My theme, and possible my only theme (regarding the class war), is that the some of the very wealthy in the country are working day and night to undermine our democracy, leaving them in charge. I am not the only one making this claim. For example: https://www.theguardian.com/us-news/2018/may/31/takers-or-makers-how-americans-decide-who-deserves-a-safety-net?utm_source=esp&utm_medium=Email&utm_campaign=GU+Today+USA+-+Collections+2017&utm_term=276697&subid=8010137&CMP=GT_US_collection

          On Fri, Jun 1, 2018 at 11:28 AM, Class Warfare Blog wrote:



          Comment by Steve Ruis — June 1, 2018 @ 1:42 pm | Reply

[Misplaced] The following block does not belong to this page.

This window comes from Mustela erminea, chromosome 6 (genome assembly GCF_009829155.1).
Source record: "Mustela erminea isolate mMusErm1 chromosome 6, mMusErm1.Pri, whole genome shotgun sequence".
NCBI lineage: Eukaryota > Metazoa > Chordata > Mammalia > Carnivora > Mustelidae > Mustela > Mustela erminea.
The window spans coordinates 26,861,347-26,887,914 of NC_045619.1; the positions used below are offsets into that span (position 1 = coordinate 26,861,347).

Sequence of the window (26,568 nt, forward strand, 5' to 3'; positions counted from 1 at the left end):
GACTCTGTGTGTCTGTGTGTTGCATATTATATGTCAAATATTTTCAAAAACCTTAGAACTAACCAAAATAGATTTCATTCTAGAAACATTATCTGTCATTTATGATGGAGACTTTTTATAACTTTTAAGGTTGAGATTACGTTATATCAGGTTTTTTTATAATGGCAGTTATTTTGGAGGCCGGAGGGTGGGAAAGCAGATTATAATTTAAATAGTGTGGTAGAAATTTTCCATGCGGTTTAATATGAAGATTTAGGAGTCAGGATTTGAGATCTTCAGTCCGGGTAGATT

4. That’s a fascinating term, “those with the most to lose”. It merits analysis in and of itself.


    Comment by The Pink Agendist — June 1, 2018 @ 5:05 pm | Reply

  5. Reblogged this on Citizens, not serfs.


    Comment by conartistocracy — June 4, 2018 @ 8:52 am | Reply

  6. Reblogged this on Britain Isn't Eating.


    Comment by A6er — June 5, 2018 @ 9:36 am | Reply

  7. And of course, the actual American Neoliberal Party IS the DNC/DEMOCRATIC PARTY of Obama, Clinton, and Tom Perez … and leaves us Americans with a one party system distinguished only by slightly different costumes … but the same ruling class agenda.


    Comment by Zach — June 7, 2018 @ 3:28 pm | Reply

    • Yep, the corporate Democrats took over in the 1980’s and we are just waking up to that fact.

      We now have one center-right party and one far right party. I am thinking about joining the American Socialist Party.

      On Thu, Jun 7, 2018 at 3:28 PM, Class Warfare Blog wrote: